Sunday, March 25, 2007

Corporate Muzzling Of Politics

George Farah
March 22, 2007

George Farah is the author of No Debate: How the Republican and Democratic Parties Secretly Control the Presidential Debates and the founder of Open Debates (

The major parties cannot police themselves. For a decade, the House Ethics Committee, comprised of Republicans and Democrats, has refused to punish blatant acts of corruption so that both parties can continue to rake in corporate contributions. Similarly, since its inception, the bipartisan Federal Election Commission has failed to enforce election laws because the appointed Commissioners rebuff efforts to investigate members of their own parties. And unbeknownst to the public, for the last 20 years, through a private corporation called the Commission on Presidential Debates, the Republican and Democratic parties have worked together to ruin our most sacred political forums in order to protect their candidates from genuine debate.

Despite its purported commitment to "providing the best possible information to viewers and listeners," the Commission on Presidential Debates exists to secretly award control of the presidential debates to the Democratic and Republican candidates.

The commission, which claims to "have no relationship with any political party or candidate," was actually created by the Republican and Democratic parties. In 1986, the two parties' national committees ratified an agreement "to take over the presidential debates." Fifteen months later, then-Republican Party chair Frank Fahrenkopf and then-Democratic Party chair Paul Kirk incorporated the commission, and they have co-chaired the organization ever since.

Every four years, negotiators for the major party nominees meet behind closed doors and jointly draft secret debate contracts called memoranda of understanding. These contracts dictate precisely how the debates will be structured—from who gets to participate, to who will ask the questions, to the temperature in the auditoriums. The commission merely implements and conceals the contracts, shielding the major party candidates from public criticism.

In 1996, for example, Republican nominee Bob Dole and Democratic nominee Bill Clinton spoiled the presidential debates before they started. During debate negotiations, Dole demanded the exclusion of Reform Party nominee Ross Perot, despite the fact that Perot had received $29 million in taxpayers' funds for his campaign and that over three-quarters of eligible voters wanted him included. Clinton, meanwhile, desired the smallest possible audience for the debates—what George Stephanopoulos called a "nonevent"—because he was comfortably leading in the polls.

Dole and Clinton struck a deal; Perot would be excluded, one debate would be canceled, and the remaining two debates would be deliberately scheduled opposite the World Series, producing the smallest audience in presidential debate history.

The American people never knew why a candidate they wanted to see was excluded, or why the debates were held on the same night as the World Series. Dole and Clinton were able to conceal their manipulation of the debates because of the complicity of the Commission on Presidential Debates.

Moreover, under the commission's tenure, debate formats have become stilted and unrevealing. The Republican and Democratic nominees handpick compliant moderators, artificially limit response times, require the screening of town-hall questions, and even prohibit themselves from talking to each other. The final product amounts to little more than a series of glorified bipartisan press conferences.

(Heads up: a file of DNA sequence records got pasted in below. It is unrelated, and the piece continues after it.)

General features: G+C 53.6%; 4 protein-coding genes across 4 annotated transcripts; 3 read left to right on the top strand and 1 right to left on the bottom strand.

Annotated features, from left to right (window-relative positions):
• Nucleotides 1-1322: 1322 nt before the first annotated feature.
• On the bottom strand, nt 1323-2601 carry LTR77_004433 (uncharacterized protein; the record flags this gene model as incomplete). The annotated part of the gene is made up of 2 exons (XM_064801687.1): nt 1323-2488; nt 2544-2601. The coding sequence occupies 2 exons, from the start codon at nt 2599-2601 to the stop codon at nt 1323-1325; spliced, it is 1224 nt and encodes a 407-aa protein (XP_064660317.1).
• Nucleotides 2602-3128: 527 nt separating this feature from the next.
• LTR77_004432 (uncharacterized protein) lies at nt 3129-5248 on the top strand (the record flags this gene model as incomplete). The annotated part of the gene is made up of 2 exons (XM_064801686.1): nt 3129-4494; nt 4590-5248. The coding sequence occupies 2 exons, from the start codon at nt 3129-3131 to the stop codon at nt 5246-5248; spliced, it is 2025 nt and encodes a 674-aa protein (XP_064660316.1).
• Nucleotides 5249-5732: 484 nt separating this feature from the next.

Walter Cronkite called the commission-sponsored debates an "unconscionable fraud" and accused the candidates of "sabotaging the electoral process."

To top it off, Anheuser-Busch, US Airways, and other corporations foot most of the bill for these candidate-controlled pseudo-debates through tax-deductible contributions to the commission. Debate sites have become corporate carnivals, with Anheuser-Busch girls in skimpy outfits passing out pamphlets denouncing beer taxes. The corporate connection is not surprising; Mr. Fahrenkopf is the nation's leading gambling lobbyist, and Mr. Kirk has lobbied on behalf of pharmaceutical companies.

The presidential debates weren’t always controlled by the major parties and promoted by business interests. For three election cycles, the League of Women Voters nobly served as a nonpartisan debate sponsor that championed the public interest. In 1980, the league invited independent candidate John B. Anderson to participate in a presidential debate, even though President Jimmy Carter adamantly refused to debate him.

Four years later, when the Ronald Reagan and Walter Mondale campaigns vetoed 68 proposed panelists in order to eliminate difficult questions, the league held a press conference and lambasted the candidates for "abusing the process." The ensuing public outcry persuaded the candidates to accept the league's selected panelists.

And in 1988, when the George Bush and Michael Dukakis campaigns drafted the first secret "memorandum of understanding" that dictated who would participate and under what conditions, the league declined to implement it. Instead, the league withdrew its sponsorship and issued a blistering press release, claiming that "the demands of the two campaign organizations would perpetrate a fraud on the American voter."

We need another nonpartisan debate sponsor—a Citizens’ Debate Commission—to retake control of the presidential debates and follow in the League’s footsteps. Just as an independent ethics prosecutor is needed to combat congressional corruption, and just as an apolitical regulatory agency is needed to enforce election laws, a genuinely nonpartisan debate sponsor is needed to ensure that our most important public forums serve the voters' interests.

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